5. Will the key actions under Priority area 3 build resilience and support adaptation planning across Tasmania? What types of projects should be supported under the final action plan?

Resilience and adaptation is an important part of preparing our communities from the upcoming threat of climate change. It is an important component to consider but this needs to be met with strong reductions in emissions.

We need to better equip our communities to deal with disasters before they happen. Emergency plans need to be well thought out and discussed with the community, so people know what to do in the event of a climate related emergency. For instance, towns at high risk of bushfires need to have detailed plans in place outlining muster points, evacuation plans, resources and post-fire services distribution. These plans need to be communicated well so the general public know what to do in an emergency.

We need to greatly expand our fire-fighting fleet and become up to date with the latest fire fighting technologies. We need targeted fire fighting helicopters and other services. We need more resources for managing the fire in our irreplaceable World Heritage areas, as these places are highly vulnerable to fire.

With climate change, many homes may become uninsurable. Tougher planning regulations are needed to prevent people from building in high risk areas such as dense bushland. Plans also need to be put in place to assist existing residents when their homes become uninsurable.

6. Are there other ways the government could make its action on climate change, and progress towards meeting its targets, more transparent and accessible?

TCC strongly recommends that to achieve acceptable levels of climate action, much more need to be done. The goals that we take need to be a science based approach and should include:

  • All major projects will be assessed for their scope 1, 2 and 3 climate change impacts and on their impact on environments threatened by climate change.

  • No new coal of gas developments would be approved by a government that has embedded climate change in its decision making.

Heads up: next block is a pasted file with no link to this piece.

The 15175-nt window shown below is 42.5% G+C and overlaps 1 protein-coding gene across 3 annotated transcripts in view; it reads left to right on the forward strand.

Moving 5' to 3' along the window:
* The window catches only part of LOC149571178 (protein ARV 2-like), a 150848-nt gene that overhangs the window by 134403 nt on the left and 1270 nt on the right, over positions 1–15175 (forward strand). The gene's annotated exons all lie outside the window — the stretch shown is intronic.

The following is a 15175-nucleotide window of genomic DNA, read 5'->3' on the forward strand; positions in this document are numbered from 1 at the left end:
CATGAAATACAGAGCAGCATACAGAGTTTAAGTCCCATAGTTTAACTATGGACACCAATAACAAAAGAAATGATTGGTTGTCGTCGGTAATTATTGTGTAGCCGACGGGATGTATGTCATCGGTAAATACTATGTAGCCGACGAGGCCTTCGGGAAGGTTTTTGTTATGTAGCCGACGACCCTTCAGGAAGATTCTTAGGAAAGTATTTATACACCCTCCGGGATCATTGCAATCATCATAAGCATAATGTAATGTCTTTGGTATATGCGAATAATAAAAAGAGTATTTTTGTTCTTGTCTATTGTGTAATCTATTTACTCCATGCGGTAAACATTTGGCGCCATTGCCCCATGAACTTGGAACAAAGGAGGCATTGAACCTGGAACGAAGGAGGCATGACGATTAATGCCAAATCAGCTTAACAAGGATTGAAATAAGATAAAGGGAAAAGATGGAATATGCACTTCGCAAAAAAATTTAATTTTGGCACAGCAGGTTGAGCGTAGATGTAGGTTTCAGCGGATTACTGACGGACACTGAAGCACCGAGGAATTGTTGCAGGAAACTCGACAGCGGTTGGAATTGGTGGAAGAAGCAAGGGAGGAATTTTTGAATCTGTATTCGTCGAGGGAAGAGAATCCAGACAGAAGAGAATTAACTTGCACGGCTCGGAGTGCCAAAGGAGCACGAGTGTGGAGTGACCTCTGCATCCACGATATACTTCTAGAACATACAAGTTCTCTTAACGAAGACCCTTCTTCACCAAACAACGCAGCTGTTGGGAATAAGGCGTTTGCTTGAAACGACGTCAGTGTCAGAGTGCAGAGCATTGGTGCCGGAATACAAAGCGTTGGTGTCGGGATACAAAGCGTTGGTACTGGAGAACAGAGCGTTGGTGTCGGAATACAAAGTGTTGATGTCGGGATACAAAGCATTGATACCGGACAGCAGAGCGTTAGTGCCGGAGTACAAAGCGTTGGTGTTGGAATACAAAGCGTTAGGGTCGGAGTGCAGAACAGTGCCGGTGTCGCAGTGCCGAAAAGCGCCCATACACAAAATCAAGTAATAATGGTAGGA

• Real GHG emissions reduction, rather than a reliance on carbon offsets.

  • Replacement of native forest logging with agroforestry.

  • Tasmania’s highly polluting businesses will need to reduce their emissions, without the use of offsets.

TCC encourages RECIT to consider these actions to implement into the Action Plan:

  • Need to end native forest logging

  • No new coal or gas

  • Electrify everything - subsidies and rebates to get households onto solar, heat pumps, more efficient water heating, induction stoves.

  • Ensuring big polluting business make reductions to emissions. These have to be real reductions and not just offset by carbon credits.

  • New public housing should include rooftop solar, community batteries, insulation and electric appliances. Existing public housing should be retrofitted with these.

  • Biomass energy needs to be limited.

  • Ensure that new renewable projects met stringent environmental and community standards and properly follow the principle of “community consultation”

  • Reform political donation laws that publish all donations over $1000 in real time. It is important for public transparency to see political donations from carbon intensive businesses.

  • Fossil fuel advertisement bans including ban on sponsorships

  • Public transport should be 100% renewable by 2030

  • Better urban planning to ensure efficient public transport

2 April 2023